I’m sorry if this offends anyone, but I think I’ll miss Gidget, the Taco Bell Chihuahua, more than I’m going to miss Michael Jackson.
Gidget — who even knew she had a name? — died today, at 15. She gained favorable notice for a series of TV ads that ran from 1997 to 2000, promoting the fast-food chain, a unit of YUM Brands that offers particularly unpalatable tortilla-wrapped food items. It regularly occurs to people who have been out late drinking and forgot to eat dinner that it might not be an entirely bad idea to stop at Taco Bell and pick up a couple of bean burritos. Gidget, with her appealing manner, and her passionate cry of “Yo quiero Taco Bell!” made it possible to imagine that such thoughts could be something other than a radically self-destructive impulse. This is by no means a tiny accomplishment.
We discover, after her passing, that Gidget was a female who was assumed to be male; her dubbed voice was that of Carlos Alazraqui, the dialect comedian. Jackson’s gender issues were, of course, much more complex.
Chihauhuas average a litter size of three. Jackson was one of 10 children, including Brandon, who was stillborn. Four pounds is a decent weight for a chihauhua, and Gidget seems to have maintained an acceptable body mass index, despite the documented high prevalence of obesity among Americans of Hispanic extraction, and her employment promoting the caloric, fat-laden products of the Taco Bell organization. Jackson reportedly weighed 112 pounds at his death, which indicates that his endorsement must have applied mainly to the fructose-free version of Pepsi-Cola.
A 40-ounce cup of Pepsi, which is what they’ll offer to serve you at Taco Bell, contains 500 calories. A pair of those bean burritos is going to come in at 700 calories. The cola will perk you up, and the heavy lunch will put you to sleep, potentially creating a cycle of dependence. Watch out for that.
A coroner’s report said Jackson suffered from alopecia, and wore a wig. Chihauhuas, which typically live 10 to 17 years, are sometimes known as Mexican Hairless dogs.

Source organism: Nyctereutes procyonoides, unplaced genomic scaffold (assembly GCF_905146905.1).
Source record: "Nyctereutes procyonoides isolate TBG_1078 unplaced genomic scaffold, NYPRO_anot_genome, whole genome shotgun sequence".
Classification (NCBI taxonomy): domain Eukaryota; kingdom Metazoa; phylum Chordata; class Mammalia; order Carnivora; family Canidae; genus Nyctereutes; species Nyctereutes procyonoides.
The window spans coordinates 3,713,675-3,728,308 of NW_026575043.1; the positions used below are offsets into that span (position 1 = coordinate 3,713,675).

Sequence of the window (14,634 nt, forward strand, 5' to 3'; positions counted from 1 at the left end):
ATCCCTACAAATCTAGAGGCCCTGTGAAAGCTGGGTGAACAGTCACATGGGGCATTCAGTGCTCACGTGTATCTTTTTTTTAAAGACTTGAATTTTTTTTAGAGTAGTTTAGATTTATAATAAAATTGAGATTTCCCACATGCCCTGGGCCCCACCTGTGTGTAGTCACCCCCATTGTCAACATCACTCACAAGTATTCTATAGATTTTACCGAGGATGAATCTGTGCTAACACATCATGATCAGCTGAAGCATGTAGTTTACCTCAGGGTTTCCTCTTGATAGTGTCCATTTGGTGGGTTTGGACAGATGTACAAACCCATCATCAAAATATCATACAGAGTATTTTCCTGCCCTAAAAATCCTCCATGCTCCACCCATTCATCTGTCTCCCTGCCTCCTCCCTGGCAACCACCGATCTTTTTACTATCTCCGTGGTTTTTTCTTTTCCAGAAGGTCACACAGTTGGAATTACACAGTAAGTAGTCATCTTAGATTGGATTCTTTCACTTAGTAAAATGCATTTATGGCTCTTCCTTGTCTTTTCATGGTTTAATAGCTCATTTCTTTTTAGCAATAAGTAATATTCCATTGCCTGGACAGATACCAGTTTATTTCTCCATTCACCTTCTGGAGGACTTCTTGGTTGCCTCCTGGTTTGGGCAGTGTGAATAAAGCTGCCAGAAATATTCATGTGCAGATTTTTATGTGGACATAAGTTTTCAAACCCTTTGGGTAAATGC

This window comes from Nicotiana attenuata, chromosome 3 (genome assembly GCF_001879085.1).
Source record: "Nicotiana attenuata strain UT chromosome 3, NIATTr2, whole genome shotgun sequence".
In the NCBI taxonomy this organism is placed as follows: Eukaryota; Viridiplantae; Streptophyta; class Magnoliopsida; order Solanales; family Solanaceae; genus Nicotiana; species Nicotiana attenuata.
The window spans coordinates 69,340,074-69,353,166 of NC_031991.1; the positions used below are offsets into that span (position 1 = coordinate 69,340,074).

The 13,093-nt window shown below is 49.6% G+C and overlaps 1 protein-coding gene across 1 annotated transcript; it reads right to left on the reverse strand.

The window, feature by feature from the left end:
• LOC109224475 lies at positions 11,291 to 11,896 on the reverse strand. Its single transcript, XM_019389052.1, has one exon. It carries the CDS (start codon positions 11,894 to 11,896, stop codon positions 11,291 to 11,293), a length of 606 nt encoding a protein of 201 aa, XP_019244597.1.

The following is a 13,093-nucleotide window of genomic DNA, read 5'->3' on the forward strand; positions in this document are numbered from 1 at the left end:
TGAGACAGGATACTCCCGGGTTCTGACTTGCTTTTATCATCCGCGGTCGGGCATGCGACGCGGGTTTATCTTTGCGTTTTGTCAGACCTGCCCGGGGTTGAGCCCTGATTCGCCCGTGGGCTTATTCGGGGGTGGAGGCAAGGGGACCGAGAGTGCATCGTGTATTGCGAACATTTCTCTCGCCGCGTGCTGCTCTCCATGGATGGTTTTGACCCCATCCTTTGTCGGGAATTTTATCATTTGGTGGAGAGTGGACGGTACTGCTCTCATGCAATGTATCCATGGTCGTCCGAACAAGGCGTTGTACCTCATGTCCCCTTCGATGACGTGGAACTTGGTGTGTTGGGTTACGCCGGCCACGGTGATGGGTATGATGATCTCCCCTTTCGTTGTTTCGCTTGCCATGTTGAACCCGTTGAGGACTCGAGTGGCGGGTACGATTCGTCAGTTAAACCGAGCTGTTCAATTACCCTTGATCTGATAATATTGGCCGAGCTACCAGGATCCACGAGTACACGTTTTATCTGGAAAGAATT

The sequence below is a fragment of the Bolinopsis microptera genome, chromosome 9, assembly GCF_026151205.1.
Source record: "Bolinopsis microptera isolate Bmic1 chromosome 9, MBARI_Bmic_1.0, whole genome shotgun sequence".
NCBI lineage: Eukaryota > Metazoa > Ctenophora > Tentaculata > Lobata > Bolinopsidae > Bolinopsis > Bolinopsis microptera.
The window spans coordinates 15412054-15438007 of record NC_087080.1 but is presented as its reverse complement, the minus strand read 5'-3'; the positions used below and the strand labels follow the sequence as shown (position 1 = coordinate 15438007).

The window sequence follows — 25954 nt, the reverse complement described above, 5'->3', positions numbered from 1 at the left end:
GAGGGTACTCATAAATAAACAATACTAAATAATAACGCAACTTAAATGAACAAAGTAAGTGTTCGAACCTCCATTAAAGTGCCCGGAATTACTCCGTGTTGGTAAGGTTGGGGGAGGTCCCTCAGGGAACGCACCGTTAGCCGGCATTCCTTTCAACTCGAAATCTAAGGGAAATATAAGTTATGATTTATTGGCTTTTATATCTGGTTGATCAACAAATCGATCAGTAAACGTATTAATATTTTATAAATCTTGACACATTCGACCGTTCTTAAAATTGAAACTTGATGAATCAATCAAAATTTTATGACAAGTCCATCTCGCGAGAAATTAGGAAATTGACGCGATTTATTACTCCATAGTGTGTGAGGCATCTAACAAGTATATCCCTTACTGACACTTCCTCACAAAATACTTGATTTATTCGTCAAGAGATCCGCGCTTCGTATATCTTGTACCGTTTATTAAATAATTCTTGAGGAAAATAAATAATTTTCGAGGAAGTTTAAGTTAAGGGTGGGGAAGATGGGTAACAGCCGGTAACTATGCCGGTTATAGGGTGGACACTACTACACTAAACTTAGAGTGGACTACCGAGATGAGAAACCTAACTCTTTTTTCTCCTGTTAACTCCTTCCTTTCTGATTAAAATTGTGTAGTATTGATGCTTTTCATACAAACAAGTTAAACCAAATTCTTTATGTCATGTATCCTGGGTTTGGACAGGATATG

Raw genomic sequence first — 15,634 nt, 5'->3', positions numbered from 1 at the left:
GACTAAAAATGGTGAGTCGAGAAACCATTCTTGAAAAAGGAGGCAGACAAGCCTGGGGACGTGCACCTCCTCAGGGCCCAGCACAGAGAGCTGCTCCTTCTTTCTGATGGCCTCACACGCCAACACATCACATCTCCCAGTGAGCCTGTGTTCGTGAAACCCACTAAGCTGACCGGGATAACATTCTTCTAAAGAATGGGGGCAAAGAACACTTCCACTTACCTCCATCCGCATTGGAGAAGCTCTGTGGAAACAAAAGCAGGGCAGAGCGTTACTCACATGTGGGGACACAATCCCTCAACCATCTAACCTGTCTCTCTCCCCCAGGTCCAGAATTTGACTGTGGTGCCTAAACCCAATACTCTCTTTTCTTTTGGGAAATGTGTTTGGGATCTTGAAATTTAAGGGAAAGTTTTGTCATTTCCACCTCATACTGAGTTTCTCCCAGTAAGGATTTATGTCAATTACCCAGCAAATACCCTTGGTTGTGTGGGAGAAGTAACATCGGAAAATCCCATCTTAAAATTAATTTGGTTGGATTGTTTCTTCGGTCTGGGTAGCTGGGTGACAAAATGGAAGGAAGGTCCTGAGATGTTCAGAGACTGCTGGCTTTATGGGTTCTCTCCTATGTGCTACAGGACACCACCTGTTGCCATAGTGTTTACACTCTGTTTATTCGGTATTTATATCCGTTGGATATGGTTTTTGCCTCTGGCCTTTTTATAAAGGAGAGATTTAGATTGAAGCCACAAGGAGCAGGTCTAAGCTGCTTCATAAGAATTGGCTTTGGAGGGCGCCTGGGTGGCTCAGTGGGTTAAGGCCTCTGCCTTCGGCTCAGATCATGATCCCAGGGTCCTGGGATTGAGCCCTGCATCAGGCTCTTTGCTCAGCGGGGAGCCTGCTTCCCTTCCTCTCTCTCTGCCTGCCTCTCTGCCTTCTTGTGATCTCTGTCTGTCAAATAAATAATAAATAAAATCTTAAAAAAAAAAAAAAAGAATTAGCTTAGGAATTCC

As for Gidget, she seems today like a groundbreaking entertainment industry figure, who bridged previously offensive media stereotypes with today’s common depiction of Hispanic-Americans as a diverse and vital component of a multicultural society. Some have argued that Jackson’s popularity in the 1980s paved the way toward greater understanding between the races, leading to the presidency of Barack Obama. That could be, but I don’t think I want this discussion to go there. Obama is leading the world to a safer, saner place; Jackson died too young; “Beat It” is a great tune. We can agree on all that.
Sally Field was the original television Gidget. She’s still on TV, in a real stinker of a weekly drama, and promoting that osteoporosis drug in a series of commercials that is just painful to watch. Gidget the dog never stooped (pardon the disease-specific joke) to endorsing prescripton drugs. For his part, Jackson didn’t need to push pills; he allegedly had 19 doctors happily writing up enough scripts to get him through his final mid-life crisis.
The best you can say about Gidget, the Taco Bell Chihuahua, is that, though she appeared mainly in commercials, and though she was undeniably a canine, she brought two distinctive and seldom-seen characteristics to the human-dominated modern entertainment industry.
Talent. And dignity.